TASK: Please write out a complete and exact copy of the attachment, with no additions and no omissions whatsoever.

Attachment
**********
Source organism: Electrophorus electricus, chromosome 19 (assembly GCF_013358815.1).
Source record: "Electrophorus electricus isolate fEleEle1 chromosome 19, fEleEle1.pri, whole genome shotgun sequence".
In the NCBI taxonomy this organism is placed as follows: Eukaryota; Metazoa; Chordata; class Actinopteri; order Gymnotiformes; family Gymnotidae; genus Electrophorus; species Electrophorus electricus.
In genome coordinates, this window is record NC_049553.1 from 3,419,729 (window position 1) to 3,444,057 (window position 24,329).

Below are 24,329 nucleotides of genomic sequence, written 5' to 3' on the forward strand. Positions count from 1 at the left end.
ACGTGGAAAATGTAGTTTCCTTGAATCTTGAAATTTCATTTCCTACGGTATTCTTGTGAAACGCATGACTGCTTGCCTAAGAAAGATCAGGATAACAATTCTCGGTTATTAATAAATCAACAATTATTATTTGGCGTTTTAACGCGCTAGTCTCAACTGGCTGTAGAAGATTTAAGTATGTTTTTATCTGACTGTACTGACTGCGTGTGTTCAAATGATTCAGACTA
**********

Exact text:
Source organism: Electrophorus electricus, chromosome 19 (assembly GCF_013358815.1).
Source record: "Electrophorus electricus isolate fEleEle1 chromosome 19, fEleEle1.pri, whole genome shotgun sequence".
In the NCBI taxonomy this organism is placed as follows: Eukaryota; Metazoa; Chordata; class Actinopteri; order Gymnotiformes; family Gymnotidae; genus Electrophorus; species Electrophorus electricus.
In genome coordinates, this window is record NC_049553.1 from 3,419,729 (window position 1) to 3,444,057 (window position 24,329).

Below are 24,329 nucleotides of genomic sequence, written 5' to 3' on the forward strand. Positions count from 1 at the left end.
ACGTGGAAAATGTAGTTTCCTTGAATCTTGAAATTTCATTTCCTACGGTATTCTTGTGAAACGCATGACTGCTTGCCTAAGAAAGATCAGGATAACAATTCTCGGTTATTAATAAATCAACAATTATTATTTGGCGTTTTAACGCGCTAGTCTCAACTGGCTGTAGAAGATTTAAGTATGTTTTTATCTGACTGTACTGACTGCGTGTGTTCAAATGATTCAGACTA